Fungal Diseases and COVID-19

At a glance

  • Symptoms of certain fungal diseases, such as fever, cough and shortness of breath, can be similar to those of COVID-19.
  • Consider testing patients with pneumonia who test negative for COVID-19 for fungal lung infections.
  • COVID-19 can increase the risk for severe fungal infections, like COVID-19-associated pulmonary aspergillosis, mucormycosis, and invasive candidiasis.
graphic combining several small images related to lung infections, diagnostics, the COVID-virus, infection control, and global spread.


COVID-19-associated fungal infections can lead to severe illness and death. Symptoms of certain fungal diseases can be similar to those of COVID-19, including:

  • Fever
  • Cough
  • Shortness of breath
Stock image of a man coughing while covering his mouth with his fist.
Coughing is a common symptom of fungal diseases similar to COVID.

Some patients can have COVID-19 and a fungal infection at the same time. Laboratory testing is necessary to determine if a person has a fungal infection, COVID-19, or both.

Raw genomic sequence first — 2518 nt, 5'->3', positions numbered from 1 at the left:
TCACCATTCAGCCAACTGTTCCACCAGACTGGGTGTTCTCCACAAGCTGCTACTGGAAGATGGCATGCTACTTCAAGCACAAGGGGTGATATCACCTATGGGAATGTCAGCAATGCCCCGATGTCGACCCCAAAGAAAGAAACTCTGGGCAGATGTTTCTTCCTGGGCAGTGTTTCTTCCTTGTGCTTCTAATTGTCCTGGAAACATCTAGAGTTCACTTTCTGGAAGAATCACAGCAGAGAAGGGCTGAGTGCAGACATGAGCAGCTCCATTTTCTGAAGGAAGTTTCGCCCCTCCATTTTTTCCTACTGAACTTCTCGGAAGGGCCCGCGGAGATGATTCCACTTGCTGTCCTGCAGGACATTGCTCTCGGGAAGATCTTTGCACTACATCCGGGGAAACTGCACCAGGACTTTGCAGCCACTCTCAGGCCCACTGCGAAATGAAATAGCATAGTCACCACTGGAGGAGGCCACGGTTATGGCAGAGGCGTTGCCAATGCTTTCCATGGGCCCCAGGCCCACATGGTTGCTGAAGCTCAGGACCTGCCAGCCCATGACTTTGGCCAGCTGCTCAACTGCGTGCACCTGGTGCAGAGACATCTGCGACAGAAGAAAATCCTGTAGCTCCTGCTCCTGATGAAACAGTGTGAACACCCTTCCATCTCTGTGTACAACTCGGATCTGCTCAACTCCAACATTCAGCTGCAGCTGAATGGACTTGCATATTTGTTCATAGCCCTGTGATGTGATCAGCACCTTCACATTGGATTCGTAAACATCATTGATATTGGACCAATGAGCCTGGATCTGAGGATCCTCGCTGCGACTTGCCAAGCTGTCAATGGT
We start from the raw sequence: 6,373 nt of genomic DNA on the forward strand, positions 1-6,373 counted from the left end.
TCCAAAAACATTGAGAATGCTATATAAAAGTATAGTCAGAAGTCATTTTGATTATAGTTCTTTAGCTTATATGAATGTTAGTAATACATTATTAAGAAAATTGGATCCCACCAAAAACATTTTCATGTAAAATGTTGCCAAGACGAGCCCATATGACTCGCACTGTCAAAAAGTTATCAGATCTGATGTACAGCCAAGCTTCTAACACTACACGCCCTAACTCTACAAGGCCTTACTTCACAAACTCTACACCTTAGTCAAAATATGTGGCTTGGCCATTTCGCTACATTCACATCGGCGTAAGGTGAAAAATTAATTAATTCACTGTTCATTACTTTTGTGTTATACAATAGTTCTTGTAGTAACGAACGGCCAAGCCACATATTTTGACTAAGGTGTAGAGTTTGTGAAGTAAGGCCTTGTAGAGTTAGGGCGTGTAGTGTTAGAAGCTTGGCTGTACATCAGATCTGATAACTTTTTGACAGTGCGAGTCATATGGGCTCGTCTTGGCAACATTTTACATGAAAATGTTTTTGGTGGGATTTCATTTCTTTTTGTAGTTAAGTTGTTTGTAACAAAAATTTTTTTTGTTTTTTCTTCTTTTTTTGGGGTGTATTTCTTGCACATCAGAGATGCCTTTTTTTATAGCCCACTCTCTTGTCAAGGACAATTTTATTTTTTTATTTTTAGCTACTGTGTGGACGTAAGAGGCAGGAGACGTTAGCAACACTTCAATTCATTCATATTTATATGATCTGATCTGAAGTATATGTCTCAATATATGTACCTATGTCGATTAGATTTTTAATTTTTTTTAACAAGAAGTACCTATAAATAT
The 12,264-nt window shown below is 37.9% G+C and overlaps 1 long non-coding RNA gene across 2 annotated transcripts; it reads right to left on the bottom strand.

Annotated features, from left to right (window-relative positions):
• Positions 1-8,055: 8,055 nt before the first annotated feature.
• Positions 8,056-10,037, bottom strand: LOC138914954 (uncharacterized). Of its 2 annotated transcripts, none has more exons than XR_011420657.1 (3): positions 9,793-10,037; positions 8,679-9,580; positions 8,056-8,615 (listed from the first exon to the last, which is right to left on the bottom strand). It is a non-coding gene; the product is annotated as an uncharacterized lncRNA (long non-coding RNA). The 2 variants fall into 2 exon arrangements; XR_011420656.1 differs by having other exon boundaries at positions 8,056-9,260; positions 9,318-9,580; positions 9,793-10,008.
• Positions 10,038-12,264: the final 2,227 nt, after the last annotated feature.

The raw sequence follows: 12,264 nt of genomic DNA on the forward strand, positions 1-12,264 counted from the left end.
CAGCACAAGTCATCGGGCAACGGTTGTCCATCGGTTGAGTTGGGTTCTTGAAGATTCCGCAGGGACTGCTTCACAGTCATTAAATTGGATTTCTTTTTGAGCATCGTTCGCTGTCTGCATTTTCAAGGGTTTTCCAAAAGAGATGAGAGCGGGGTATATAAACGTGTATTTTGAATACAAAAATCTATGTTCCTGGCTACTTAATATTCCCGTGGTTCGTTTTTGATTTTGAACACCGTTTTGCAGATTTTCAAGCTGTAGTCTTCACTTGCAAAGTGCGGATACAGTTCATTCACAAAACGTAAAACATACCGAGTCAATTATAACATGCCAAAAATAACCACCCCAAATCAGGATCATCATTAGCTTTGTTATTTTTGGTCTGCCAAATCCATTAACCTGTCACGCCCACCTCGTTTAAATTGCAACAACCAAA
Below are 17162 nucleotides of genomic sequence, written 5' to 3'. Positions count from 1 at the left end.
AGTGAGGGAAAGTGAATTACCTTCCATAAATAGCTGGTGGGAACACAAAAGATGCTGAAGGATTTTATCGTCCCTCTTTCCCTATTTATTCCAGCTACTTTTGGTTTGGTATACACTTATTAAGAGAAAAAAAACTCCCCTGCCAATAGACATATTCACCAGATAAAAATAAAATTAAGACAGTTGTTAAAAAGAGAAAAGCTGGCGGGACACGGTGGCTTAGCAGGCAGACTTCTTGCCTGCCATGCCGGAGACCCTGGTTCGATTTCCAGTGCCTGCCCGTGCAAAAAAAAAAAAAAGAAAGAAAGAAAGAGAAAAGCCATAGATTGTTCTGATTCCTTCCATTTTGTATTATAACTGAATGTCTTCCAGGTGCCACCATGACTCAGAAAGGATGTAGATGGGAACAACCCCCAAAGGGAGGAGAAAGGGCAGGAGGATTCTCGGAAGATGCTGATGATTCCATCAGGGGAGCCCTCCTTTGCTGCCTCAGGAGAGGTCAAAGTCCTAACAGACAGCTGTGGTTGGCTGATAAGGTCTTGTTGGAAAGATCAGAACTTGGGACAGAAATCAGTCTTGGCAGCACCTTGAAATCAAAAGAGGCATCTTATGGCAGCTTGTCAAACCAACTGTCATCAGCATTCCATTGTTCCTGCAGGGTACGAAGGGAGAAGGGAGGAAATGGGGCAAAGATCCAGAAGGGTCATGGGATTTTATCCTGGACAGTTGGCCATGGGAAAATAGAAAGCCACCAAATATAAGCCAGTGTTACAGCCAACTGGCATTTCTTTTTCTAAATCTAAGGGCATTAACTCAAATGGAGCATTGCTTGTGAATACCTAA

COVID-19 likely increases the risk for fungal infections because of its effect on the immune system. Treatments for COVID-19 (like steroids and other drugs) can also weaken the body's defenses against fungi. The most commonly reported fungal infections in patients with COVID-19 include:

  • Aspergillosis
  • Invasive candidiasis
  • Mucormycosis (or "black fungus")

Fungal infections resistant to antifungal treatment have also been described in patients with severe COVID-19.